Przemysl Ghetto


Przemysl is located in southeast Poland about twenty kilometers from the border with Ukraine. The city is divided by the San River, which also became the border between Germany and the Soviet Union in accordance with the unofficial additional protocol of the Molotov-Ribbentrop pact. The part of Przemysl that was on the side of Germany was called Deutsch – Przemysl and became a focal point for people who were moved from their homes in Soviet-occupied Poland. These people’s Germans would later settle in new areas controlled by Germany. Immediately after the occupation, anti-Jewish laws and random arrests of Jews were imposed on slave labor in German factories.

A Jewish council was established in the spring of 1940 and the uniqueness of this council was that it was probably the only Jewish council that had a woman as its leader, Anna Feingold. What happened to her has never been established but most likely she died during one of the first mass deportations in 1942. When Germany attacked the Soviet Union, the whole of Przemysl came under German control and Galicia (a historic area) was incorporated into the General Government. Thus, the noose was pulled for the approximately 17,000 Jews who lived in Przemysl. In july and august 1941 the jews were ordered to leave their homes and settle in a jewish quarter (not ghetto). In the spring of 1942, the Nazis began purging the Jewish quarter and Jews from nearby communities were deported to Przemysl.

In the summer of 1942, the neighborhood was isolated and a ghetto was established with about 23,000 Jews. The Jews working in German factories received special stamps in their identification papers that allowed them to move between the ghetto and their workplace. In late july and early august, the nazis carried out several major actions. In connection with these, the first shipment of Jews (about 6500) was sent to Belzec to be murdered. Other residents of the ghetto were transported to nearby forested areas where they were shot. The reason why not everyone was sent to Belzec was simply because Belzec did not have the capacity to murder the Jews involved in the actions. In november 1942, the nazis began a second action, but by then the jews had built hiding places because rumors spread to the ghetto about what happened to those deported. Only about 3,500 of the 8,000 who were destined for deportation signed up at the assembly point.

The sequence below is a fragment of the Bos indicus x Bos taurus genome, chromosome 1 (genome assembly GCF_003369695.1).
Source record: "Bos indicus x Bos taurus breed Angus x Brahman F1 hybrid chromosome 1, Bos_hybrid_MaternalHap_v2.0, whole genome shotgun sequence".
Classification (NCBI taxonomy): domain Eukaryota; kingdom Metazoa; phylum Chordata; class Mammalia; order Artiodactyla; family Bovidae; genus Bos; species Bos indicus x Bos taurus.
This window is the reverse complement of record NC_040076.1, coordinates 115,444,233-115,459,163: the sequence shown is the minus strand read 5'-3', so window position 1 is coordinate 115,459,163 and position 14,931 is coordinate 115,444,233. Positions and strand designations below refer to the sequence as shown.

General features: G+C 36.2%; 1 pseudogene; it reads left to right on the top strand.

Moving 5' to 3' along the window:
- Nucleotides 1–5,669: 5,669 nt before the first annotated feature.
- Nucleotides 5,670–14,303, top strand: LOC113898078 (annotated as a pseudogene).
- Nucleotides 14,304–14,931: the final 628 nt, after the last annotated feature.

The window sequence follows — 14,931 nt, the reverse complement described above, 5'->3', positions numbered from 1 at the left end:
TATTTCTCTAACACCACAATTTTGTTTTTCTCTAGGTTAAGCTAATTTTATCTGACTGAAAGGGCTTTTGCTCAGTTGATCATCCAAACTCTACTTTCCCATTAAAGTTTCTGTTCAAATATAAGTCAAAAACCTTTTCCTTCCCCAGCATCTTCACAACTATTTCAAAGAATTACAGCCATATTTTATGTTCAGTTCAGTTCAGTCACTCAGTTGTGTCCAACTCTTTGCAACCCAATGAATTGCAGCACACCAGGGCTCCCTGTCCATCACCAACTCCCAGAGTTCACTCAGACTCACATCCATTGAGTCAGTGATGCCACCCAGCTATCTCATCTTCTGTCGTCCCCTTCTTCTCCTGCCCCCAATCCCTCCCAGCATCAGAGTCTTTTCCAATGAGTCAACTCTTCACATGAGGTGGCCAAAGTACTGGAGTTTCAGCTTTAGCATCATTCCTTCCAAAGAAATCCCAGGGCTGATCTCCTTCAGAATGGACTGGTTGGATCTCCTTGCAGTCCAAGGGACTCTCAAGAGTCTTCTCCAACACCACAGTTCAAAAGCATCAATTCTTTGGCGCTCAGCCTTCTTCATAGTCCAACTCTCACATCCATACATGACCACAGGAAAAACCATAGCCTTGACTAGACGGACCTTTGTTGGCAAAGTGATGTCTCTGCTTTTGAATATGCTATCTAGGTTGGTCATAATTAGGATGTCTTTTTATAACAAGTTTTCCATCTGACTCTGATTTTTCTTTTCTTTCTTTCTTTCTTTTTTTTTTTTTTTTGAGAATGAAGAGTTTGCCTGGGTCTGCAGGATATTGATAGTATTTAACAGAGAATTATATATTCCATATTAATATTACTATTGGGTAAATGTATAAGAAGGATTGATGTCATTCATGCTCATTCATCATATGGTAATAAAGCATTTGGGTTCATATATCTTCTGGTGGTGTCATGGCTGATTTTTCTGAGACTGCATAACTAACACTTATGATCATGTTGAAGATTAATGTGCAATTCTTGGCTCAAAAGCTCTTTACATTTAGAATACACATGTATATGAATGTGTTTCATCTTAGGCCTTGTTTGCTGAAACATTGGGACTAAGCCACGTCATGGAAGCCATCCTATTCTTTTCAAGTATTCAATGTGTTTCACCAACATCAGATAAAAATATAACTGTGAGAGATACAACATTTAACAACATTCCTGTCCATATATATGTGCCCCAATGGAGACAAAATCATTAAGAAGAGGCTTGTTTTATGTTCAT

After the second action, the ghetto was divided into two parts, ghetto A and ghetto B. Ghetto A was for Jews with work permits while ghetto B was for others. Ghetto A became a labor camp. Nazis began decommissioning ghetto B in September 1943 and about 3,500 Jews were sent to Auschwitz. More than 1,500 Jews hid in the ghetto but gave up after they received a promise to be sent to labor camps. Of this promise, nothing became and they were instead murdered in the courtyard behind the Jewish council’s office. The labour camp (getto A) was also closed in the autumn of 1943. The Germans continued until the spring of 1944 with purges of the former ghetto because there were still Jews in hiding. About 300 of the Jews who lived in Przemysl in June 1941 survived the war.

Current status: Partly preserved/demolished with monument (2009).

Location: 49°47'07.93"N 22°46'38.50"E

Get there: Walk from central Przemysl.

My comment:

Old houses from the time of the ghetto still remain among postwar houses. There are also bunkers from the Molotov Line in Przemysl.

Follow up in books: Arad, Yitzhak: Holocaust in the Soviet union (2009).